NFL: Denver Broncos-Minicamp
Ron Chenoy / USA TODAY Sports

Ja'Wuan James' season-ending injury has had a ripple affect across the NFL. The league specifically mentioned James in a memo Tuesday that encouraged teams to remind their players of the benefits of working out at team facilities. James, who opted out of the 2020 season due to COVID-19 concerns, suffered a torn Achilles injury this week while working out from home.

Because it has been designated as a "non-football injury," the memo states that the Broncos have "no contractual obligation" to pay the offensive tackle his $10 million salary for the 2021 season, as the injury took place outside the team's facility. The memo went on to say that, had the injury taken place inside Denver's facility, the team would have to pay James' salary. 

The NFL Players Association responded with an e-mail that was sent to the players. In the e-email, union officials essentially told players to hold their ground as it relates to working out outside of team facilities. 

"It was gutless to use a player's serious injury as a scare tactic to get you to come running back to these workouts," the NFLPA wrote in the e-mail, via ESPN's Jeff Legwold. "This memo is another sign of what they think of you and also affirms that they simply want to control you year-round in any and every way that they can.

"We have been in touch with Ja'Wuan James. Despite an open threat of an 'NFI' designation, Ja'Wuan was working out to stay in shape under a program recommended to him by his coach."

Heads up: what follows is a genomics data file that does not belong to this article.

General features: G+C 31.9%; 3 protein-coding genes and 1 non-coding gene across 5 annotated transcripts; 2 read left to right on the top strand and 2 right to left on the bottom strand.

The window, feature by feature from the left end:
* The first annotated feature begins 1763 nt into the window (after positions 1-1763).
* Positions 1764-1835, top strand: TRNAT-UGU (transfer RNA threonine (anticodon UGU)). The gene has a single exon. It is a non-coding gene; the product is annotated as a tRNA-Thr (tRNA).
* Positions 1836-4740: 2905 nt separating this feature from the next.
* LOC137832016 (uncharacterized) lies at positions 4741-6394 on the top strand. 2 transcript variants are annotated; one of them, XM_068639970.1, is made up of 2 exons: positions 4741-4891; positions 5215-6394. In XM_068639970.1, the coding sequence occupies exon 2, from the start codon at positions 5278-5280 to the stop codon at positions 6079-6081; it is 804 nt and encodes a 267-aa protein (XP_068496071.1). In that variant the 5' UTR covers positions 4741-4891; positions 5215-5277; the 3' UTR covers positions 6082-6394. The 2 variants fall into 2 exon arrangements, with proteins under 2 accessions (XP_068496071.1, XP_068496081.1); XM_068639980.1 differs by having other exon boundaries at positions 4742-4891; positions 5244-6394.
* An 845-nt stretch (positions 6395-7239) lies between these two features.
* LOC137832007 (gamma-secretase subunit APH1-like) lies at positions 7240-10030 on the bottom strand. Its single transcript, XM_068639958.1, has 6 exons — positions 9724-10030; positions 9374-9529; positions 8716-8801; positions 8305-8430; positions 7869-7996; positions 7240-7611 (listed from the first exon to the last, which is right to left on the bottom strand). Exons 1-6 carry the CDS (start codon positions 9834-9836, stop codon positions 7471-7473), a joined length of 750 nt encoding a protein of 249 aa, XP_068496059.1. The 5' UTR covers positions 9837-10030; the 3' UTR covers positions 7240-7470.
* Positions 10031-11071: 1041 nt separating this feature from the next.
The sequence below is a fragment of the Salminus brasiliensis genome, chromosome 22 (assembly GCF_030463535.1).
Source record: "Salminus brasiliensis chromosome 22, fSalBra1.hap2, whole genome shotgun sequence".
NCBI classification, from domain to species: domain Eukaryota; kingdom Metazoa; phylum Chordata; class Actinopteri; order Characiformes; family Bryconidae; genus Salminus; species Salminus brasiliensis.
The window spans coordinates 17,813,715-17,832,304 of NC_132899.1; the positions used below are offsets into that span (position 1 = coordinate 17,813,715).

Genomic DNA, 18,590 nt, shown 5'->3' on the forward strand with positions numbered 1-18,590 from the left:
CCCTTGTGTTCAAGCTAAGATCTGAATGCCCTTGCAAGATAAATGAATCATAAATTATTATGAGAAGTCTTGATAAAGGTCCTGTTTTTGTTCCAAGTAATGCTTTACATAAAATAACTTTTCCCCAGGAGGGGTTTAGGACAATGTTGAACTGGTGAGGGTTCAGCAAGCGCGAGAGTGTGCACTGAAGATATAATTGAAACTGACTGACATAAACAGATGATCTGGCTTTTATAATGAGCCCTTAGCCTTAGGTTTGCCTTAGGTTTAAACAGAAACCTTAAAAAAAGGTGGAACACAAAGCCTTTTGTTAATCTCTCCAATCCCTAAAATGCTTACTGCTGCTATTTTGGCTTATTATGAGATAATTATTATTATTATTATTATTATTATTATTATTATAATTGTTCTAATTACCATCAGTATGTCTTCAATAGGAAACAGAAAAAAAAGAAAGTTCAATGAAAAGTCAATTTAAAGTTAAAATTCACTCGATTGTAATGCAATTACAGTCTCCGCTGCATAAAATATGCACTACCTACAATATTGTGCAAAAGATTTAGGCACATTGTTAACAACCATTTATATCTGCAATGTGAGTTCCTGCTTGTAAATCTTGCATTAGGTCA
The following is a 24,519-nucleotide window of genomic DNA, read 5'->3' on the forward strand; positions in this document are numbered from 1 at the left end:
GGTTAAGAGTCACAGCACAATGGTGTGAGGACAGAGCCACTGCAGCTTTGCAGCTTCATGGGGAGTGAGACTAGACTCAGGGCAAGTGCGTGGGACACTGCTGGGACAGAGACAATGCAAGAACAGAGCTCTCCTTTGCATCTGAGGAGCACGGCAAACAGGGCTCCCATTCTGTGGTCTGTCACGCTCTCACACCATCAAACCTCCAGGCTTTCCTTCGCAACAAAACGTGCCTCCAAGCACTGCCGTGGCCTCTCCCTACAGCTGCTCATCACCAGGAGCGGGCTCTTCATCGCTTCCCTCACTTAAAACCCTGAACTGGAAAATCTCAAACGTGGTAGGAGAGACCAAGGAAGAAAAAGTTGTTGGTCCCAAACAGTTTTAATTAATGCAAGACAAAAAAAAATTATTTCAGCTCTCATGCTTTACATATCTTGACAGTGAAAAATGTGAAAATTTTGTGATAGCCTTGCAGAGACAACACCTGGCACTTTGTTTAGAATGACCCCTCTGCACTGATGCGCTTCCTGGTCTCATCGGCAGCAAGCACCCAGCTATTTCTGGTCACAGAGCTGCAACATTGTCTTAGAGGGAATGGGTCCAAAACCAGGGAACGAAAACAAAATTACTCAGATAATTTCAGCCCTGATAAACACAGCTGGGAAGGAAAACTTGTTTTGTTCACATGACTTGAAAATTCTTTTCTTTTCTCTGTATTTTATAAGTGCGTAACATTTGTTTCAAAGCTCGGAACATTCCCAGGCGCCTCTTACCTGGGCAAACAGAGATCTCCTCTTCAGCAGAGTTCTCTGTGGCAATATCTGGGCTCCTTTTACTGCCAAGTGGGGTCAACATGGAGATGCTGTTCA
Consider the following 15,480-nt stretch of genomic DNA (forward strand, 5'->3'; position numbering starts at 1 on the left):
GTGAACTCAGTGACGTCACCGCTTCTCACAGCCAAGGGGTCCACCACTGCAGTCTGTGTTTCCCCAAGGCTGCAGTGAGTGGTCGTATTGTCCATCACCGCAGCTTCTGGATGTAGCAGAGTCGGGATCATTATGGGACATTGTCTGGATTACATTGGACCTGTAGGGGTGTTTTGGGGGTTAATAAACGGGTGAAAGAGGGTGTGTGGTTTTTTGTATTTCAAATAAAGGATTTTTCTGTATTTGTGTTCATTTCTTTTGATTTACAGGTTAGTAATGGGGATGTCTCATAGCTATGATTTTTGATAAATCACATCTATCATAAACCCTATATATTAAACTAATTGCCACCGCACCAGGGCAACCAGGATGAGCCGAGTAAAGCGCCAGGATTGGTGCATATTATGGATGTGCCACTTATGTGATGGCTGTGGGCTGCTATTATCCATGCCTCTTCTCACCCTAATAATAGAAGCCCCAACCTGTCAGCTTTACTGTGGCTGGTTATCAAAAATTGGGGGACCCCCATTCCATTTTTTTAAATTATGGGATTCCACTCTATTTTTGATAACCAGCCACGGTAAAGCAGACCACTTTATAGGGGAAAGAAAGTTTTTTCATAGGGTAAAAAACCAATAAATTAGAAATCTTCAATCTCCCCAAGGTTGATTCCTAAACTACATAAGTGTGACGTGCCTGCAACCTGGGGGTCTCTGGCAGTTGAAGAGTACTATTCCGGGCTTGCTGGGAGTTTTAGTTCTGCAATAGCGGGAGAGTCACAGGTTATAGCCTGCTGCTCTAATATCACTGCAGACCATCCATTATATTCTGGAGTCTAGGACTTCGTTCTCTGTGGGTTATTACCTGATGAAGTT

The Broncos were the first team to publicly announce their decision to not participate in offseason workouts on April 13, with a slew of other teams following suit. In their statement announcing their intention to sit out offseason workouts, the Broncos pointed to the ongoing pandemic as the reason they will not be attending. The Broncos' statement also pointed to the success of the 2020 NFL regular season when making their argument for a second virtual offseason. 

"Despite having a completely virtual offseason last year, the quality of play across the NFL was better than ever by almost every measure," the Broncos statement read. "We hope players across the NFL work with our union as we did to get all the facts so every player can make an informed decision."

On the heels of the NFLPA and various teams' statements, the NFL released an overview of their offseason program on April 14. The first phase (April 19 to May 14) has consisted of virtual meetings, no on-field drills or work with coaches and the facility along with weight room capacity will remain in place. The second phase (May 17-21) adds full speed on-field drills with coaches into the mix, albeit with no contact. The third phase (May 24 to June 18) includes traditional OTAs and mandatory minicamp.